Having some fish and seafood in the diet can provide a nice break from the typical meats and can provide a number of health benefits. Aim to eat at least 2-3 portions of fresh fish per week.

Just as with our meat and eggs, the quality of our fish should be considered. Farm raised fish has been fed pellets, antibiotics and forced to live in cages, but it is not always clear that this is what we are buying.

The equivalent of grass fed or organic meat in fish and seafood is ‘wild’, so that’s what you should aim to buy if budget permits.

Again, a good local fishmonger is your best bet.

Fruit and Veg

You can probably guess what I’m about to say here – source fresh, local high quality fruit and veg.

Supermarket produce is usually imported and quality and freshness is therefore lower.


It’s not necessary to buy organic fruit and veg, but if you do then concentrate on the following 12 fruit and vegetables (known to have a higher pesticide content):

  • Apples

  • Blueberries 5 Grapes

  • Nectarines

  • Peaches

  •  Strawberries

  • Seeds and Nuts

  • Bell Peppers 5 Celery

  • Cucumbers 5 Lettuce

  • Potatoes

  • Spinach and Kale

Seeds and nuts not only taste good but pack a high nutrient punch too.

Something that may be new to you is ‘nut butter’ in its various forms.

This is simply a spreadable paste made from raw nuts. You can buy peanut, almond, cashew and many more varieties. Most large supermarkets now sell these.

Buy the most natural forms, with no added salt, sugar or any ‘extra’ stuff – we just want the raw nuts. My favourite brand is ‘Meridian’.

Herbs and Spices

A selection of herbs and spices is essential to boost flavours in your meals and enhance variety.

Stock up with as many as you can, with the fresh options always being best. There are also a number of health benefits (including anti-inflammatory and anti-viral) from eating them, so make sure to include them in your dishes.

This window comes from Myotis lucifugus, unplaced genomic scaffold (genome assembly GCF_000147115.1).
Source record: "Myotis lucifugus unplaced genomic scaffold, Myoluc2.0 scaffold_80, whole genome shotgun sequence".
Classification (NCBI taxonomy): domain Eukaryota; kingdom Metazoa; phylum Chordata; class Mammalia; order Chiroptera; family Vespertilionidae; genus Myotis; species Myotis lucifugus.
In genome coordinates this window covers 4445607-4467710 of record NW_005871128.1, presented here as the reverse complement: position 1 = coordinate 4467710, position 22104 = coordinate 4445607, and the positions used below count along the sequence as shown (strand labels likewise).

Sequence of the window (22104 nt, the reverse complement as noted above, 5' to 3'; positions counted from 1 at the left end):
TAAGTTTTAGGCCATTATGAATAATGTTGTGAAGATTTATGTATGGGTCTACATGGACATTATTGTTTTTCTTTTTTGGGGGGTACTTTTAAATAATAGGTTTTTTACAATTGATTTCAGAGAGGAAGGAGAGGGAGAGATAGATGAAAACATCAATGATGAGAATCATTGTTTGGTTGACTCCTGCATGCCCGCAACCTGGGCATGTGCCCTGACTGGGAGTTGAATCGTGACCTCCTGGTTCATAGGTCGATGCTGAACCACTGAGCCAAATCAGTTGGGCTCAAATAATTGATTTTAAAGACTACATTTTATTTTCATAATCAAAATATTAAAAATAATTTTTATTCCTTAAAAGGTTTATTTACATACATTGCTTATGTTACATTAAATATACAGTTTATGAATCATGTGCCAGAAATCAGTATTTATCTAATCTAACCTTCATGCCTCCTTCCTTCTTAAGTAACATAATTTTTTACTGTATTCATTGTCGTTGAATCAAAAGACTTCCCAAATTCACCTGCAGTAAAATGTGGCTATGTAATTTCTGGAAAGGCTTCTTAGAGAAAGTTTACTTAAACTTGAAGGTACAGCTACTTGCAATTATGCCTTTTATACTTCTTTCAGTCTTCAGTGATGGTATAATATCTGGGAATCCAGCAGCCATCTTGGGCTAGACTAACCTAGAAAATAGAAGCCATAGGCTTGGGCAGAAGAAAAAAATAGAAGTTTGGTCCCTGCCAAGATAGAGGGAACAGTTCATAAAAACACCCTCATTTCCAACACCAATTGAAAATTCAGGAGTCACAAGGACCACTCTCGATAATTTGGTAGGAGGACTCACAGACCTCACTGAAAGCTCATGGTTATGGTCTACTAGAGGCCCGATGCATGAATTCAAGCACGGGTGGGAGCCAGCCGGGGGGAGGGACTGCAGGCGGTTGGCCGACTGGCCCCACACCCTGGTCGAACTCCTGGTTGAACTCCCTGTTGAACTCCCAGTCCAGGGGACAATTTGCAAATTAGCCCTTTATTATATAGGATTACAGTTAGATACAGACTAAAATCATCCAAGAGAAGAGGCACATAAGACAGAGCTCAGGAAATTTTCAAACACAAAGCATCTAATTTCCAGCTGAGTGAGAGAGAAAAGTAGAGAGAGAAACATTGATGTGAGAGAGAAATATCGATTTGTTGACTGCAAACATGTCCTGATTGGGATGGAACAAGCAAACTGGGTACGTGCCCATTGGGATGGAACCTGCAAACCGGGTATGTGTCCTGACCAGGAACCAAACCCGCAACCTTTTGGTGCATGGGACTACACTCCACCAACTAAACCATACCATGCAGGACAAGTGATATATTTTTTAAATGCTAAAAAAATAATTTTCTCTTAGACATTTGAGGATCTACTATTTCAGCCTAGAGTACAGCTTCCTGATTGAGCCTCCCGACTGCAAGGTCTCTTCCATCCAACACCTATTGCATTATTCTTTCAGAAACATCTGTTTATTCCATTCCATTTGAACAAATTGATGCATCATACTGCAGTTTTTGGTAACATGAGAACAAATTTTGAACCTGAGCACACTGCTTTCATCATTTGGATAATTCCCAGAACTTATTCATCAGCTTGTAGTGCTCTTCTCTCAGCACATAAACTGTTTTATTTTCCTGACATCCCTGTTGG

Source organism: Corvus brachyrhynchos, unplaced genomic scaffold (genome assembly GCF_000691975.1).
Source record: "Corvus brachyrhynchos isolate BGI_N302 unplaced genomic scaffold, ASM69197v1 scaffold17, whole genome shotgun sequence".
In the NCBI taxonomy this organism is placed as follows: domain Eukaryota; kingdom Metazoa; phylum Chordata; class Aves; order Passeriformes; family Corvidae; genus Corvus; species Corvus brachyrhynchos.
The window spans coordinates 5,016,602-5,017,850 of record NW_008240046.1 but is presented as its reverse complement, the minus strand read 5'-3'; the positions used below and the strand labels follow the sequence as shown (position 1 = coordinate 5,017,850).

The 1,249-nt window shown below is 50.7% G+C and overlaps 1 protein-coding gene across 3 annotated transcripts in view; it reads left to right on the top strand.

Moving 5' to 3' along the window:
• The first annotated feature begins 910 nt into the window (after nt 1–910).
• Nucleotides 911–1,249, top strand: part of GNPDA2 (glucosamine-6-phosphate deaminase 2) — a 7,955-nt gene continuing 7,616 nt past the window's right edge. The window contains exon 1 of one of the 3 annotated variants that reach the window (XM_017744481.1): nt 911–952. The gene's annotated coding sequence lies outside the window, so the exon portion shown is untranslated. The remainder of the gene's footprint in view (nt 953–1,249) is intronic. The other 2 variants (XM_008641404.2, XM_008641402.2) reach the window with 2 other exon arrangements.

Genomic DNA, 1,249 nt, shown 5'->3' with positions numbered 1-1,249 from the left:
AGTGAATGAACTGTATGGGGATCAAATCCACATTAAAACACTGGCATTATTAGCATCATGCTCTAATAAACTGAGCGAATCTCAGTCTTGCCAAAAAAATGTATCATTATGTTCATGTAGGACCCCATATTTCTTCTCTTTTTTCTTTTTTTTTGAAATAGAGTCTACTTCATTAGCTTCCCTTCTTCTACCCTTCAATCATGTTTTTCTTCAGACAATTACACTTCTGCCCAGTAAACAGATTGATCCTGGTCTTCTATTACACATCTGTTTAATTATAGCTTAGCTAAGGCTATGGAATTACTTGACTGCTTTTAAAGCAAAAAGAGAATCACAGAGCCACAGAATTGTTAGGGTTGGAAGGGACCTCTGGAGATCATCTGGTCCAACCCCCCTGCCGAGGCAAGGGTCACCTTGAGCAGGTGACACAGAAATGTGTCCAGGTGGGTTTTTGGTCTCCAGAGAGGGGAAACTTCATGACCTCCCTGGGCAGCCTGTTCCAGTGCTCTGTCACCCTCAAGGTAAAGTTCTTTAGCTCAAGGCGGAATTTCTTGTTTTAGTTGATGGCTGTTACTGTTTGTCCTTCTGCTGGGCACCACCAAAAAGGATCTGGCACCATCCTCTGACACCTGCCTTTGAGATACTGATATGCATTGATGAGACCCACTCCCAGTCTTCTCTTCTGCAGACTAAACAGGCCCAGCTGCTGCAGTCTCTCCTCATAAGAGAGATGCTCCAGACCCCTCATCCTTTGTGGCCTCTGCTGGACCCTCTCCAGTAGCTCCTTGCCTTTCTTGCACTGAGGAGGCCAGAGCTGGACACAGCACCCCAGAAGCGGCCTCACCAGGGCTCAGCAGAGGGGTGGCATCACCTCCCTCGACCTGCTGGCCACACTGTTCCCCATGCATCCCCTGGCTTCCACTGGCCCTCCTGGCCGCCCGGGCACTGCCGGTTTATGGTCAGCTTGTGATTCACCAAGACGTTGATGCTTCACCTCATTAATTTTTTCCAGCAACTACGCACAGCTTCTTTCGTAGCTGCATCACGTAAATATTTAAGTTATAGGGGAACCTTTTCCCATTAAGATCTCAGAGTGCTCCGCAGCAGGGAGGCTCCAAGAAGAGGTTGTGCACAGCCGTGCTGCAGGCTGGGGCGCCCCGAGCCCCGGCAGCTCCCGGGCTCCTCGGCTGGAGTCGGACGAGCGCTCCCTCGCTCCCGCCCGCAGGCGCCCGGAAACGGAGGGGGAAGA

You will find all these herbs and spice in the large supermarkets.

Cooking Oils

The best cooking oils are those from saturated fat. That’s because these don’t oxidise and become inflammatory due to high omega 6 content when heated.

Believe it or not, this makes extra virgin olive oil a poor choice for cooking. Instead, when cooking, use extra virgin coconut oil, coconut butter, organic ghee, grass fed butter or goose/duck fat.

Save the polyunsaturated fats (the ones damaged at high heat) as healthy oils to add cold after cooking, on salads or in vegetable dressings.

Examples of dressing oils would be extra virgin olive oil, avocado oil and macadamia oil.

You should buy these in dark coloured glass bottles to protect the oils from sunlight, and store them in a cool dry place to protect them from heat.

Tea and Coffee

Coffee is awesome. It is however one of the crops most sprayed with pesticides, so try to buy organic. Herbal teas serve as a tasty alternative to the traditional English tea and should be an addition to your daily selection. They are caffeine free and have a number of health benefits that can boost energy, improve recovery and enhance sleep. Most supermarkets have a large selection of different flavours.

I highly recommend buying them as loose herbs and using a tea strainer to reap the most flavour and benefits.


DAY 13 - NO lesson